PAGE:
Settlements established by Israel in territories captured in the 1967 war have become a matter of great controversy among pro- and anti-settlement advocates who debate the legality of such communities.
The subject of Jewish settlements in the West Bank and Gaza has long provoked severely distorted coverage. Regardless of differing political views on settlement policy, information about the much-reported issue should be factual and balanced.
The New York Times won't correct an error it has corrected twice before, and won't defend its incorrect claim. But it is simply false to claim, as does David Halbfinger and Michael Crowley, that there had been until recently a “longstanding American policy treating the settlements as illegal.”
The Associated Press has failed to either substantiate or retract the highly dubious claim that Palestinian laborers from the Jordan Valley village of Fasayil earn just $3 working on Israeli settlements. Data from the Palestinian Central Bureau of Statistics shows a very different picture: Palestinians working in the settlements and Israel earn more than double those working in the Palestinian private and public sectors.
CAMERA prompts correction of an AFP article republished at the Times of Israel which had erroneously reported that the Trump administration had recognized Israeli settlements. Last November, the administration stated that the settlements are not per se contrary to international law; it did not "recognize" them.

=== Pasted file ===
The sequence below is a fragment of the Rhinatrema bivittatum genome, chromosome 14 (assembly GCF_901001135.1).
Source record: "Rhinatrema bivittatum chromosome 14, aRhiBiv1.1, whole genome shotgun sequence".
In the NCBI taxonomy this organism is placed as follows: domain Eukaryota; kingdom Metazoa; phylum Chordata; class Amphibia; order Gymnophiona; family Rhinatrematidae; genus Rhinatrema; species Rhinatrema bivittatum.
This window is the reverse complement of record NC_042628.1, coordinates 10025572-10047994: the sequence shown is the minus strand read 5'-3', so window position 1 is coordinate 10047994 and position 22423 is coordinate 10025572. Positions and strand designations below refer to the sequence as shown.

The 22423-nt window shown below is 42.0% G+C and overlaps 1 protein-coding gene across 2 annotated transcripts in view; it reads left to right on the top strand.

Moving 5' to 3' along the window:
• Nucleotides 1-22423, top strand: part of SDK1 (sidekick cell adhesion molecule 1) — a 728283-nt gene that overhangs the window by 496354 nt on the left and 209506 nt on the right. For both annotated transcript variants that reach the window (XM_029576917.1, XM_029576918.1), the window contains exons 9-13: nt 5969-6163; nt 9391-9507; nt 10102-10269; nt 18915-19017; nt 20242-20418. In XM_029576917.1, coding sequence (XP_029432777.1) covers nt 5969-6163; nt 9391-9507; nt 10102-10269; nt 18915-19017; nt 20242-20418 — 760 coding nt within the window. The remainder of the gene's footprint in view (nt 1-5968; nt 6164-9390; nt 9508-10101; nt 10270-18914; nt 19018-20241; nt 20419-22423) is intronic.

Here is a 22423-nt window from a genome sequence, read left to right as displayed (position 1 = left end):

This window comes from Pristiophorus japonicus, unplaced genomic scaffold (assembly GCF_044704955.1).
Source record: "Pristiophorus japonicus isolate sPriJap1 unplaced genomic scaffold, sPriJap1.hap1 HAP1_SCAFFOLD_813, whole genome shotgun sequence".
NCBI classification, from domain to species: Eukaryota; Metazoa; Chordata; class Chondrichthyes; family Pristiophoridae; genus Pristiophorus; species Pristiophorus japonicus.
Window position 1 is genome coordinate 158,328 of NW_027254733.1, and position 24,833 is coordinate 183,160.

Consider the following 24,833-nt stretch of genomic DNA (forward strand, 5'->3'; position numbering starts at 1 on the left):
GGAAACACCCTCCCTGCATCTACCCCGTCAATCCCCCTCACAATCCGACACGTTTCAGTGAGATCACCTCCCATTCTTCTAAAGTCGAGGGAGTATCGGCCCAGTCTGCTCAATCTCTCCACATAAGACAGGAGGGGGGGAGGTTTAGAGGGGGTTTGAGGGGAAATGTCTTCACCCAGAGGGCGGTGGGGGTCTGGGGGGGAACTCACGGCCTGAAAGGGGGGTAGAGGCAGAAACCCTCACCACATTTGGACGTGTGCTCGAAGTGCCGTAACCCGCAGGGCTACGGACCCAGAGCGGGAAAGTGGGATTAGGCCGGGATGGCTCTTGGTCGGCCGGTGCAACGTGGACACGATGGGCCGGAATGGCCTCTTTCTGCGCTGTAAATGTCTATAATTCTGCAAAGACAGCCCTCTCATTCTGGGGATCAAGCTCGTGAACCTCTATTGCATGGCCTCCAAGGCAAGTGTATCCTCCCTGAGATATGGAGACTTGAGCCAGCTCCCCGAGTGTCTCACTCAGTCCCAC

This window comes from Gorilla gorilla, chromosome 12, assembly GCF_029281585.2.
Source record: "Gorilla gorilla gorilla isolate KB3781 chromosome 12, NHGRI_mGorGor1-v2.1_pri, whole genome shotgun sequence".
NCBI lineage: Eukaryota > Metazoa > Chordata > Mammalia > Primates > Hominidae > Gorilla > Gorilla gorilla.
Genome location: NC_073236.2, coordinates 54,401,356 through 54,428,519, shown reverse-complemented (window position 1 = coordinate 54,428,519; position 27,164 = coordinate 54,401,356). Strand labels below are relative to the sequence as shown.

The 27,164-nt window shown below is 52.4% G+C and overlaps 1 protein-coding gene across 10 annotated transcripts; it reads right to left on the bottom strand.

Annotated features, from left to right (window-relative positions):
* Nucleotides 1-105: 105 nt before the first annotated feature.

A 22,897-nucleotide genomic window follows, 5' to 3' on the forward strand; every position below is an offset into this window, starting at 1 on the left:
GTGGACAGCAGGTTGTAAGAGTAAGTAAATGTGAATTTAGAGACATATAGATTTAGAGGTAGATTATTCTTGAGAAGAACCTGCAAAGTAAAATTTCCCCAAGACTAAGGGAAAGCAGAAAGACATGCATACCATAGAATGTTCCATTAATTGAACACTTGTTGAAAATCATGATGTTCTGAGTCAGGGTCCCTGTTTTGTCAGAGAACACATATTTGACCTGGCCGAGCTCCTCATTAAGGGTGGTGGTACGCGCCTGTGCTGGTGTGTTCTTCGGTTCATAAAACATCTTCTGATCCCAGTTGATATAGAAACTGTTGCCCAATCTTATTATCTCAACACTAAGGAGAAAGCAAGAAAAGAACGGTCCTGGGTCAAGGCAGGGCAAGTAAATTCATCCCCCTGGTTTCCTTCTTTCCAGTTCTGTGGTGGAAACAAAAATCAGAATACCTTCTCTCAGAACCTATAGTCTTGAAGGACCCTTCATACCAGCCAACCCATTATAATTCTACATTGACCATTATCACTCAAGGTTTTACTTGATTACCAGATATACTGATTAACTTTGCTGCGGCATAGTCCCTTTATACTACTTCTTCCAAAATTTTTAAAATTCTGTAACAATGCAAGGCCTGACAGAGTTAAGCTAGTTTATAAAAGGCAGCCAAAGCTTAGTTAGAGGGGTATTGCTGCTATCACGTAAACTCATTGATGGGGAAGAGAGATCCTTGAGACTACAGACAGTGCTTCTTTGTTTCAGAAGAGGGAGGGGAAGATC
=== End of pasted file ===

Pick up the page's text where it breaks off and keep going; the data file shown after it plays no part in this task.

"Umm Forat," an anonymous Jewish Israeli woman married to a Palestinian and living in Ramallah, falsely alleged a "ban on Palestinians entering Israeli settlements." Prior to the Palestinian Authority order last month meant to counter the spread of coronavirus, some 25,000 Palestinians worked in the settlements.
C-SPAN aired the well known Columbia University professor promoting his latest book containing revisionist history. He defamed and otherwise disparaged Israel.
An Associated Press headline today proclaims "Watchdog says Israel's West Bank settlements surged in 2019," when, in fact, construction was started on fewer Israeli housing units in the West Bank last year compared to 2018 and 2017.
There are no legal barriers to non-Jewish Israelis purchasing homes in West Bank settlements.
CAMERA rebuts a Washington Post op-ed by two former U.S. State Department officials that incorrectly asserts that settlements are the chief obstruction to peace between Israelis and Palestinians.
A recent Politico report on U.S. policies towards "settlements" omits important history and wrongly claims that they are a "clear violation of international law." But as CAMERA noted in The Times of Israel, the truth is more complex than Politico's narrative allows.
There is no better illustration of the prevailing political advocacy journalism than the recent coverage of U.S. Secretary of State Mike Pompeo’s announcement about the current administration’s position on Israeli settlements.